Last day, after a few lessons of stirring up ideas related to packaging design and strengthening understanding of the concepts of surface area and volume, students were introduced to the unit project: Design a more effective pop box. Although we had previously focused on comparing the efficiency of different packages in terms of amount of material used and percentage of wasted space, for their design projects students could choose to focus instead on creating a more unique and interesting package if they felt it would increase sales. Students left the classroom buzzing as ideas already started to emerge. Continue reading “Pop Box Design: Part 2 – Brainstorming, Design, Construction”
For our last unit of Foundations of Mathematics 10, I decided to tackle something that scared me: a project. The outcomes – determining surface area and volume – were well-suited to practical application, and I had been eyeing Nat Banting‘s soft drink project for a while now; moreover, I felt that a strong collaborative culture was finally taking root among this group of students, and that they were prepared to work on a larger, more complex problem together. (Actually, I am sure that they were prepared for this much earlier – I am still in the process of learning to trust my students, and this was a major test of the water for me). In short, it was time to take the plunge. This post is the first in a series of three detailing the experience. (Click here for Part 2.)
Peter Liljedahl speaks and writes often about the concept of flow in the context of mathematics education, building on the earlier work of Mihály Csíkszentmihályi. According to Liljedahl, flow is “that moment where we are so focused and so absorbed in an activity that we lose all track of time, we are un-distractible, and we are consumed by the enjoyment of the activity. As educators we have glimpses of this in our teaching and value it when we see it” (Liljedahl, 2016b). The concept of flow thus offers a productive way to talk about student engagement, and offers a way to think about environments that may occasion engagement in our classrooms. In particular, flow arises in an environment “wherein there are clear goals, immediate feedback, and there is a balance between the challenge of the activity and the abilities of the doer” (Liljedahl, 2016b).
In order to occasion and nurture flow, Liljedahl argues, teachers should be intentional in providing hints and extensions that keep students in balance between their abilities and the challenge of the current task (2016a). Although I typically opt for this approach—that is, offer the same task to all student groups, and provide hints and extensions as necessary—, today, I found success in offering students choice of tasks (coupled with hints and extensions from me, as necessary). Continue reading “Zodiac review: In which there was mad flow”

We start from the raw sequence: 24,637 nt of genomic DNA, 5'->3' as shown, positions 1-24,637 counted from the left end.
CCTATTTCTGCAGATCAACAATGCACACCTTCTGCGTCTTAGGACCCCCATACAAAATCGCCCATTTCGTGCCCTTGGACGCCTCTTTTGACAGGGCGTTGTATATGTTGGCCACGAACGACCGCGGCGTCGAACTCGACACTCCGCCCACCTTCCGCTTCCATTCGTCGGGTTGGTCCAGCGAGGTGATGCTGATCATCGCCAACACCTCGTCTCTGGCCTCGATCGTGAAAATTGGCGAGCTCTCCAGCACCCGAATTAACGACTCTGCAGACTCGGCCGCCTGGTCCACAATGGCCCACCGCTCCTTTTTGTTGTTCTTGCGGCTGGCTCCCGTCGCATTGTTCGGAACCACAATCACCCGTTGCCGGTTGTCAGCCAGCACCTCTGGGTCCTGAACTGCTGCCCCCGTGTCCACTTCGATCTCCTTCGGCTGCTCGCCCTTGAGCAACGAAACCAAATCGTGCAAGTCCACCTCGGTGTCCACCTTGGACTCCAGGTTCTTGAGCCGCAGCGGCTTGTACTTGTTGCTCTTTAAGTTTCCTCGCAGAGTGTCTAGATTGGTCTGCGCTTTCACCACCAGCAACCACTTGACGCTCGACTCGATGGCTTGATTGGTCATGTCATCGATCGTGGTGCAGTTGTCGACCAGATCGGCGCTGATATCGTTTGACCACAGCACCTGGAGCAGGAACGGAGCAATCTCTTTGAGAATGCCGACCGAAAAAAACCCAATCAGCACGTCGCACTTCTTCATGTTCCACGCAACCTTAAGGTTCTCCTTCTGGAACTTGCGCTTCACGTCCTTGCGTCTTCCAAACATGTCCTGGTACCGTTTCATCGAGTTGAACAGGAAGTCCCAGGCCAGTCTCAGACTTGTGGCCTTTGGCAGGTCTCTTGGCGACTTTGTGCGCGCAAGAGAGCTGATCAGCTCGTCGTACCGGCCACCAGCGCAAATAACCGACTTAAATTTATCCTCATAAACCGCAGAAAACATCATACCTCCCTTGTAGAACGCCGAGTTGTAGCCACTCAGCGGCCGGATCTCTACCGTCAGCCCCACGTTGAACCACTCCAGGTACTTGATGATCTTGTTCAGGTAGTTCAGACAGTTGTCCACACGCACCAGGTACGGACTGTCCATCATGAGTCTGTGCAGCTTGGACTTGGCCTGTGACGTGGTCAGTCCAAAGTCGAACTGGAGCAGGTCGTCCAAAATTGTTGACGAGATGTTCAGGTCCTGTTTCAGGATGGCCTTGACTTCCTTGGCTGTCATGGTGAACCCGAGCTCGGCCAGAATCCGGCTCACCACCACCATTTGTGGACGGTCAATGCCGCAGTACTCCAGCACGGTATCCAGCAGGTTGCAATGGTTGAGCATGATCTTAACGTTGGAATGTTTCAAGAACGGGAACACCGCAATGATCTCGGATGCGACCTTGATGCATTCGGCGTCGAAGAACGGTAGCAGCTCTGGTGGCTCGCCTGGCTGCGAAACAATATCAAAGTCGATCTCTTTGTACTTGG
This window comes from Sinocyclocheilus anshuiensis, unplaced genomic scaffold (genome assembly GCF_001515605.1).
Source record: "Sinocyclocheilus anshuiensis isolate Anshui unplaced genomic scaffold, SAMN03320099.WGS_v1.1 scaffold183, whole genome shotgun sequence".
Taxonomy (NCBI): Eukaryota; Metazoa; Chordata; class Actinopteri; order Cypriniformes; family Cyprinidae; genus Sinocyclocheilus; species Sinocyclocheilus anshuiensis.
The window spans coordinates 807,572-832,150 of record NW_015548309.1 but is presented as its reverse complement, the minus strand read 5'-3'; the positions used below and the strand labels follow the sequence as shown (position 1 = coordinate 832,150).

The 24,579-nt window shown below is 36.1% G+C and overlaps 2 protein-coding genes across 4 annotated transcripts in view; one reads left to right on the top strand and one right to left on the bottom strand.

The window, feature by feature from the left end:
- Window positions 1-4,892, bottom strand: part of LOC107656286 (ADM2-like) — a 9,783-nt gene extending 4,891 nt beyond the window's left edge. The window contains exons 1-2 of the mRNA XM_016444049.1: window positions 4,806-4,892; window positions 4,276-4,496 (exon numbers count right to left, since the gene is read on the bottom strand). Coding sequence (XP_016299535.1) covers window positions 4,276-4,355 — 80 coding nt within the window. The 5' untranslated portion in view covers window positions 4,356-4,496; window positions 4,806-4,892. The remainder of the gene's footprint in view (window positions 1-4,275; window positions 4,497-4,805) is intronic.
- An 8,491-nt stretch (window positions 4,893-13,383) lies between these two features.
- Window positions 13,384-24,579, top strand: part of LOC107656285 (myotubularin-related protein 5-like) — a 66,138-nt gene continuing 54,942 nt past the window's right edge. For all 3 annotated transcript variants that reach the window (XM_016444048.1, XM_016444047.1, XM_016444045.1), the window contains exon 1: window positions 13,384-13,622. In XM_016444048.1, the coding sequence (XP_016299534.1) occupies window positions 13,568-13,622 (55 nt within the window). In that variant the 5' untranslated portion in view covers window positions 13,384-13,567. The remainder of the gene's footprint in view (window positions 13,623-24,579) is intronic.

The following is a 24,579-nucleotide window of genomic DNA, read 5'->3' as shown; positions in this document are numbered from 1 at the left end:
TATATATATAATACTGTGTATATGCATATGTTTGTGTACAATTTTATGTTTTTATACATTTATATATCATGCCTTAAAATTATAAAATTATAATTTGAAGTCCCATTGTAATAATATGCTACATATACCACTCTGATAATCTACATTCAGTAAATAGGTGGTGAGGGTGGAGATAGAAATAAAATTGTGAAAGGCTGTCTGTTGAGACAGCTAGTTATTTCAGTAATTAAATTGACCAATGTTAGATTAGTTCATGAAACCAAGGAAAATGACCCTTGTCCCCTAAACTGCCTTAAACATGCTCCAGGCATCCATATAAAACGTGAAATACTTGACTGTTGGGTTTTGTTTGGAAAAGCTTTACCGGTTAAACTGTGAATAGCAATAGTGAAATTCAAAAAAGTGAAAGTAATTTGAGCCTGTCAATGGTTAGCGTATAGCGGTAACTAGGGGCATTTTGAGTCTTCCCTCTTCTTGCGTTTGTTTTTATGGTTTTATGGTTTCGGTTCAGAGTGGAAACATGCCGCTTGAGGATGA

tl;dr: Sometimes, a “problem” in the classroom is really a symptom of a bigger issue.
Here’s the backstory. Lately, I’ve been struggling with a lack of engagement in whole-group discussions after small-group work. I was growing increasingly frustrated that the majority of the students – especially the students who had a good grasp on the concepts – didn’t volunteer to share their thinking, and that they had no qualms about chatting with their friends when a student (or me) did choose to put forth a question or share an idea. Increasingly, I was feeling like I was losing them, and searched for explanations ranging from summer being around the corner, to deficiencies on the part of my students (kids these days!), to the possibility that I am a terrible teacher for whom there is, frankly, no hope. (During a recent conversation, Jimmy Pai described teaching as a balancing game between overconfidence and despair, and these days I’ve been leaning heavily to the right.) Continue reading “Reframing a classroom culture problem”
Quick post to share a really interesting problem a student of mine (G.) posed the other day.
Here’s the context: Last week, our school held a Box Lunch Auction, which involved homerooms preparing lunches of various sizes (e.g., for 6 people, for 10 people, for 30 people) and groups of students bidding on said lunches. The money raised was donated to various local charities.
Reflecting on the experience, G. wondered if the sizes of the lunches might be determined in a way that better suited the needs of the student body, rather than more or less randomly (truthfully, based on how much work a homeroom was prepared to do). This is the question he posed:
Let’s imagine that any two people in the school have a 50% chance of being friends. With n people, what’s the most likely size friend group?
I was hooked immediately. Continue reading “A problem worthy of attack: Friend groups”